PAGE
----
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“Azərenerji”nin reytinq proqnozu "neqativ"də saxlandı

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“Azərenerji”nin reytinq proqnozu "neqativ"də saxlandı
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“Standard&Poors” Beynəlxalq Reytinq Agentliyi “Azərenerji” ASC-nin uzun və qısamüddətli korporativ kredit reytinqini “BB/B” səviyyəsində təsdiq edib. 

Agentliyin ölkənin əsas enerji istehsalçısının reytinqi üzrə proqnozu isə "neqativ"dir. 


“Standard&Poors” bəyan edib ki, “Azərenerji” hələ də hökumətin müəyyən dəstəyindən yararlanır: “Hökumət “Azərenerji”nin likvdiliyini təmin etmək üçün ona dəstəyini davam etdirib. Bura əsas borcların və faizlərinin ödənməsi daxildir. Gözləyirik ki, bu dəstək davam edəcək, amma həm də görürük ki, həmin dəstək getdikcə zəifləyir. Şirkətin genişlənmiş investisiya proqramının icrasına dair qeyri-müəyyənlik var. Digər tərəfdən qurumun yığımlarının əsas hissəsi “Azərişıq” ASC-dən gəlir. Nəhayət, hökumətə nisbətən “Azərenerji”nin xarici borcları daha yüksəkdir". 


Azerbaijan-Based Electricity Utility Azerenerji 'BB/B' Ratings Affirmed; Outlook Remains Negative


S&P Global Ratings today affirmed its 'BB/B' long- and short-term issuer credit ratings on Azerbaijan-basedelectricity utility Azerenerji. The outlook remains negative.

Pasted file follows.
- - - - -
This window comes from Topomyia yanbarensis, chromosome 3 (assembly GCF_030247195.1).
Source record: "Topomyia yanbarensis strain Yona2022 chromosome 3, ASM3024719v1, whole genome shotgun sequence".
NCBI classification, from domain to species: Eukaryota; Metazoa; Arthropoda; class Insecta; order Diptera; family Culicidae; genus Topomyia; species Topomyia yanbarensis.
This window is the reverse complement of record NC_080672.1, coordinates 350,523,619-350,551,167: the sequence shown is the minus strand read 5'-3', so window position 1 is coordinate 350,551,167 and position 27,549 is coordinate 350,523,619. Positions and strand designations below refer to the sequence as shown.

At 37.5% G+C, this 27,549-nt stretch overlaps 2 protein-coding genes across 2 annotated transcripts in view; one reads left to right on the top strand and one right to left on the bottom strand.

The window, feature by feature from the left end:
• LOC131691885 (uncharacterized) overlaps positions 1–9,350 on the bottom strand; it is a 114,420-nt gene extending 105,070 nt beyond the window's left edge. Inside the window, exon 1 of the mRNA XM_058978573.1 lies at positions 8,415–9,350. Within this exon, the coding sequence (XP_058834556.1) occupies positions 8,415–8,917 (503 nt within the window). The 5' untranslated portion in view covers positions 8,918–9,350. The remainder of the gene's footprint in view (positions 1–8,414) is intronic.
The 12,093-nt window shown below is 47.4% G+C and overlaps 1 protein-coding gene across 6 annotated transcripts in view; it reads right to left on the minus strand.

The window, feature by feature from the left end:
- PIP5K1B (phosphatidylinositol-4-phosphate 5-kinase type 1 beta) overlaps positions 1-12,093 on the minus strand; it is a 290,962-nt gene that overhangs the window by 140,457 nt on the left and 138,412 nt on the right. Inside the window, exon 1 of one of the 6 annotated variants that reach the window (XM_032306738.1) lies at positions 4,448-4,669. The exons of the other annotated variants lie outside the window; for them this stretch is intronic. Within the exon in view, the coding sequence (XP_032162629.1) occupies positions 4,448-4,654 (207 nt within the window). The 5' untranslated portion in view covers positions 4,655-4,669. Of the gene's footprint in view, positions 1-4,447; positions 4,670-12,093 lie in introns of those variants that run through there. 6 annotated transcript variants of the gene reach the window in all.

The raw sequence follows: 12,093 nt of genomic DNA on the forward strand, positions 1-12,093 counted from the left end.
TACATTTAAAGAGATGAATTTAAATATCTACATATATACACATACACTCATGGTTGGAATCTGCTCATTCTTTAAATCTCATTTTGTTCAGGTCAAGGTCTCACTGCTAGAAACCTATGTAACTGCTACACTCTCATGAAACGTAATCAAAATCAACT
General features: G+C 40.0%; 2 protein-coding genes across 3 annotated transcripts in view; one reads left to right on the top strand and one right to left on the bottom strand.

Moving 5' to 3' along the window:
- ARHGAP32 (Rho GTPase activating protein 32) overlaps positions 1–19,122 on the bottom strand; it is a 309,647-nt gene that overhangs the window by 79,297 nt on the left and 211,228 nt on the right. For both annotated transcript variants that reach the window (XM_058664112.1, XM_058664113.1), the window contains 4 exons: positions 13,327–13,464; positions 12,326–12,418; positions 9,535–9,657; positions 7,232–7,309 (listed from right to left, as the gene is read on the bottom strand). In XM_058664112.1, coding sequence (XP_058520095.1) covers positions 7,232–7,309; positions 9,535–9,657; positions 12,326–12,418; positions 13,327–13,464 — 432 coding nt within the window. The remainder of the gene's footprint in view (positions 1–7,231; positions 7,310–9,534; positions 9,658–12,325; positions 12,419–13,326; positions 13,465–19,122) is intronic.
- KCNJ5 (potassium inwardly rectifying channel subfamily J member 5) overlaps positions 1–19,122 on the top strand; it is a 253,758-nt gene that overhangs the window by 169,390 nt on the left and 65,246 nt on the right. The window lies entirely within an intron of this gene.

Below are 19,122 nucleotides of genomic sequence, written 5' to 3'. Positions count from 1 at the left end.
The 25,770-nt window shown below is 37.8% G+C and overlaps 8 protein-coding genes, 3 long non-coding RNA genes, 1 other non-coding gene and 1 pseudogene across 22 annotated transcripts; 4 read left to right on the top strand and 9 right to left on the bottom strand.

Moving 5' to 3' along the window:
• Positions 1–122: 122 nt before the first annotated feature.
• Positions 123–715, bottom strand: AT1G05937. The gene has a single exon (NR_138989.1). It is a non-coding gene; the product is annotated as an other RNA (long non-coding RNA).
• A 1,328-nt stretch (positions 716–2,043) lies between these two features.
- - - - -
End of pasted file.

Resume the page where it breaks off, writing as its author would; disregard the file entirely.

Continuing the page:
The affirmation reflects our view that the likelihood that Azerenerji will receive government support, if needed, continues to be almost certain. At the same time, we see high uncertainty about the funding of Azerenerji's enlarged investment program, sustainability of cash collection from distribution grids operator Azerishiq, and general government's tolerance to relatively high debt at Azerenerji. Any indications of weakening ongoing and extraordinary government support could make us reassess the uplift we currently incorporate in our rating on Azerenerji and potentially lead to a multi-notch downgrade.


We observe the government so far has been able and willing to cover Azerenerji's liquidity shortages, including the maturing debt and interest payments. Under our base case, we expect this to continue. The government guarantees most of the company's debt as of the end of 2017 and, in line with the Cabinet of Ministers' decision, will provide equity injections to Azerenerji to support repayments of foreign currency loans over 2018-2025. We understand that the government has budgeted sufficient financial injections to cover the company's debt and interest payments due in 2018, if needed.


We believe that the Ministry of Finance closely monitors Azerenerji's debt payments and that Azerenerji, similar to other government-related entities (GREs) in the country, cannot incur any new borrowings without the government's approval.


We also understand that the government helped Azerenerji to achieve almost full cash collection from Azerishiq, which was previously problematic. Azerishiq is a GRE which, following unbundling, operates Azerbaijan's distribution grids and provides more than 95% of Azerenerji's revenues. The higher collection rate was a result of enhanced monitoring of certain GREs, including Azerenerji. All the company's revenues are now collected on a special account and all cash outflows should be approved by the government.